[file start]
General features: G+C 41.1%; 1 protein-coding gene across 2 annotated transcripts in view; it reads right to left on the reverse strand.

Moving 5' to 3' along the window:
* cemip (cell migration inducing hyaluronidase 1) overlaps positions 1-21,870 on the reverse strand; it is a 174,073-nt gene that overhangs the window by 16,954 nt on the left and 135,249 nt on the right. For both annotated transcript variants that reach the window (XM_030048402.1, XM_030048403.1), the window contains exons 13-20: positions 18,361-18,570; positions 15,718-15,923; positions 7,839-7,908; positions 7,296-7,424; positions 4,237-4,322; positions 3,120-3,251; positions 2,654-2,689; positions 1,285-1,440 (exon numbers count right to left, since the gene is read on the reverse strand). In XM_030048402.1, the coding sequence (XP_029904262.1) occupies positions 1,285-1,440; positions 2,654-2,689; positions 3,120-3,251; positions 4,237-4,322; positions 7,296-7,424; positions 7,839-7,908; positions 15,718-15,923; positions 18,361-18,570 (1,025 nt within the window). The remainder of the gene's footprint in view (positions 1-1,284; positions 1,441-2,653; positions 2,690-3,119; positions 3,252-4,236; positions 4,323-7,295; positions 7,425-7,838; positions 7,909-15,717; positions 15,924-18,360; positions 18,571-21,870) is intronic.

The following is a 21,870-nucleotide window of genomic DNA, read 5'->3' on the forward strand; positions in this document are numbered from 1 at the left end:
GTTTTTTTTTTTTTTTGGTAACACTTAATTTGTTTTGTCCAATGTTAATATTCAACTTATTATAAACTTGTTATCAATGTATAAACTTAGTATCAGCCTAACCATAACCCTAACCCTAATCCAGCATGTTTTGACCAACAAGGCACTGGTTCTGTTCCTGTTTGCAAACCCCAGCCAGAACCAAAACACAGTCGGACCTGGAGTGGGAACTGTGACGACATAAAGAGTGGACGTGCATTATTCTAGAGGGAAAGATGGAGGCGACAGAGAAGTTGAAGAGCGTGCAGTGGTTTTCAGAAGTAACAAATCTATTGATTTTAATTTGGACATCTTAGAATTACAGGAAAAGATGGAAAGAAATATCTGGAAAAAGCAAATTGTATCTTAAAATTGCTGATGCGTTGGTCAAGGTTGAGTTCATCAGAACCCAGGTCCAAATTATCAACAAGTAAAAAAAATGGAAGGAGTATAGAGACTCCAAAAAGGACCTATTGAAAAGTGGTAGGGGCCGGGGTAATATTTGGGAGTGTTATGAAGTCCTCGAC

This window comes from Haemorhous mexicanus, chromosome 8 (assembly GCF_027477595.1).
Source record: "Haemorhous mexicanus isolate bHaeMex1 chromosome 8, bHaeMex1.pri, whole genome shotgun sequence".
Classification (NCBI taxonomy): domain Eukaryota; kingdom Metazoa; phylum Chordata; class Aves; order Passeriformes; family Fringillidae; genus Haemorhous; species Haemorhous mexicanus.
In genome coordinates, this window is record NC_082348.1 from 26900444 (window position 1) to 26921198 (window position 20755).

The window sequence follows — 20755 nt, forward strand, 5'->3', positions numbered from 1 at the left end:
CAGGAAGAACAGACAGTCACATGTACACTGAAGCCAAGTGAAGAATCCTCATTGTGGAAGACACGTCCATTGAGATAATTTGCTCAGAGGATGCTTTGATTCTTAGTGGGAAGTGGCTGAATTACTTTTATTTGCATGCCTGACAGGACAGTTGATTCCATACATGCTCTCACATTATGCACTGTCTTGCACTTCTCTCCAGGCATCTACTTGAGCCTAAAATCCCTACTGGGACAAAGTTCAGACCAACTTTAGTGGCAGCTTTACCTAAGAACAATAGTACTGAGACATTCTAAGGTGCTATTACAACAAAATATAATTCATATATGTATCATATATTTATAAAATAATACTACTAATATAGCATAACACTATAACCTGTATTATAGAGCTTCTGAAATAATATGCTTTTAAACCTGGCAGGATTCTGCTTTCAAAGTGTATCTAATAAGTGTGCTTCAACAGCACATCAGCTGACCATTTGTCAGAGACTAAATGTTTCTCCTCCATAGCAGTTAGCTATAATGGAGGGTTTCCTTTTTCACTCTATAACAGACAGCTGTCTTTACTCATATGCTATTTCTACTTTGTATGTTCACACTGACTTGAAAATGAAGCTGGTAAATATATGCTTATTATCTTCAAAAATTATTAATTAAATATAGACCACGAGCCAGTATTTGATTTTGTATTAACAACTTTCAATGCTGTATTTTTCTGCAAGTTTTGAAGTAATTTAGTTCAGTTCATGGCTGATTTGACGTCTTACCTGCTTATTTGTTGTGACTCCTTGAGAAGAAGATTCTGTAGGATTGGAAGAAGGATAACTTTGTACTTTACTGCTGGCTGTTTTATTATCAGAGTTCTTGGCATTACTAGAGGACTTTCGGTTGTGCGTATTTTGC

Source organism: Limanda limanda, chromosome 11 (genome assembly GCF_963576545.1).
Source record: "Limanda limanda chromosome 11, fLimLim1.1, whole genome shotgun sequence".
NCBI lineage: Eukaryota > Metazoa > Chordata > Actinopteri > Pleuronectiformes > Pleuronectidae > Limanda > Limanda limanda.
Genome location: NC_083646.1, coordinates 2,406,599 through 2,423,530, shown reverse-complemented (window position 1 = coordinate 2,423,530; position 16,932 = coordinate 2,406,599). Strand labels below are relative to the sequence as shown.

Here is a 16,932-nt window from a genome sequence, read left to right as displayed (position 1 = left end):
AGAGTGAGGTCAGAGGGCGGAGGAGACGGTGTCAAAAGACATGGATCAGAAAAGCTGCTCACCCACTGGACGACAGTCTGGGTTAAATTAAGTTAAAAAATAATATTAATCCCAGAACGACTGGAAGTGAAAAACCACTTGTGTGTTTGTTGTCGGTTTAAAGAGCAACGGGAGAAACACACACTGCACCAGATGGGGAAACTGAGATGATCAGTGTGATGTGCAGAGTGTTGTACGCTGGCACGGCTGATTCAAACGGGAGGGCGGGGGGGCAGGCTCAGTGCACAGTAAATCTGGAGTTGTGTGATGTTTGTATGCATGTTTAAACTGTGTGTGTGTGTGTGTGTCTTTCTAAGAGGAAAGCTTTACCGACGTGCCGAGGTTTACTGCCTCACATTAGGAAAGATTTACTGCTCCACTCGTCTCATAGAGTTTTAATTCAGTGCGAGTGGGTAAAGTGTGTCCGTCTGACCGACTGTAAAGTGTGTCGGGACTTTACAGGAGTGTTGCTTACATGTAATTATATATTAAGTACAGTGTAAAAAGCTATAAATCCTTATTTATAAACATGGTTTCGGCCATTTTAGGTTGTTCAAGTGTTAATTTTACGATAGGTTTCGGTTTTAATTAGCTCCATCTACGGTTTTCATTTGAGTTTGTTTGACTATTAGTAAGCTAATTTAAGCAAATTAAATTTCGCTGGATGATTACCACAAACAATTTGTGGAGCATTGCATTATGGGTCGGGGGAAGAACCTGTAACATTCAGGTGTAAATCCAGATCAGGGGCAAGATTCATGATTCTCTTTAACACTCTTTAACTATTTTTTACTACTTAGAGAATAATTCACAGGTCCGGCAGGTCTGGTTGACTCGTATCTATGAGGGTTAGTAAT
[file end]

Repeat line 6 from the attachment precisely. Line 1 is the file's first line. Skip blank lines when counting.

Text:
This window comes from Haemorhous mexicanus, chromosome 8 (assembly GCF_027477595.1).